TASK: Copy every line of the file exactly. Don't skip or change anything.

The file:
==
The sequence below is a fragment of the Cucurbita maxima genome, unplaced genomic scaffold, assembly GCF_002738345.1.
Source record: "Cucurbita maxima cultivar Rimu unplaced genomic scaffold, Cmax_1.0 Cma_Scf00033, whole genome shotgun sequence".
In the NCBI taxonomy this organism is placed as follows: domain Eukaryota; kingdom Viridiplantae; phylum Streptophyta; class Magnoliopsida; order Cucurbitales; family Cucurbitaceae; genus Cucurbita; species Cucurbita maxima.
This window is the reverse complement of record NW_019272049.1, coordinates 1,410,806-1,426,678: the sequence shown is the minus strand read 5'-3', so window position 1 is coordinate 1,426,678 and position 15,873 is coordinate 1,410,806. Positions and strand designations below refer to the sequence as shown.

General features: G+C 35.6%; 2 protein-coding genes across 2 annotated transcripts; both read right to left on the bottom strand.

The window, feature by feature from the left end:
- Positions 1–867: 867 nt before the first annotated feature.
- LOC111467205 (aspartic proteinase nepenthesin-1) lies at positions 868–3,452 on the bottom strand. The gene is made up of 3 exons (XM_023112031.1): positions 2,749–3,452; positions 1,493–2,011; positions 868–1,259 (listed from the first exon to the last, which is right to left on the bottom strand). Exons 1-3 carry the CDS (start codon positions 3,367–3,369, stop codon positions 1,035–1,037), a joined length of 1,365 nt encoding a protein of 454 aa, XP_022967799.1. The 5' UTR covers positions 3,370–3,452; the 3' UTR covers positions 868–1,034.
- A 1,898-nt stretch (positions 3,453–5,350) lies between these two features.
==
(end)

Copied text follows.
The sequence below is a fragment of the Cucurbita maxima genome, unplaced genomic scaffold, assembly GCF_002738345.1.
Source record: "Cucurbita maxima cultivar Rimu unplaced genomic scaffold, Cmax_1.0 Cma_Scf00033, whole genome shotgun sequence".
In the NCBI taxonomy this organism is placed as follows: domain Eukaryota; kingdom Viridiplantae; phylum Streptophyta; class Magnoliopsida; order Cucurbitales; family Cucurbitaceae; genus Cucurbita; species Cucurbita maxima.
This window is the reverse complement of record NW_019272049.1, coordinates 1,410,806-1,426,678: the sequence shown is the minus strand read 5'-3', so window position 1 is coordinate 1,426,678 and position 15,873 is coordinate 1,410,806. Positions and strand designations below refer to the sequence as shown.

General features: G+C 35.6%; 2 protein-coding genes across 2 annotated transcripts; both read right to left on the bottom strand.

The window, feature by feature from the left end:
- Positions 1–867: 867 nt before the first annotated feature.
- LOC111467205 (aspartic proteinase nepenthesin-1) lies at positions 868–3,452 on the bottom strand. The gene is made up of 3 exons (XM_023112031.1): positions 2,749–3,452; positions 1,493–2,011; positions 868–1,259 (listed from the first exon to the last, which is right to left on the bottom strand). Exons 1-3 carry the CDS (start codon positions 3,367–3,369, stop codon positions 1,035–1,037), a joined length of 1,365 nt encoding a protein of 454 aa, XP_022967799.1. The 5' UTR covers positions 3,370–3,452; the 3' UTR covers positions 868–1,034.
- A 1,898-nt stretch (positions 3,453–5,350) lies between these two features.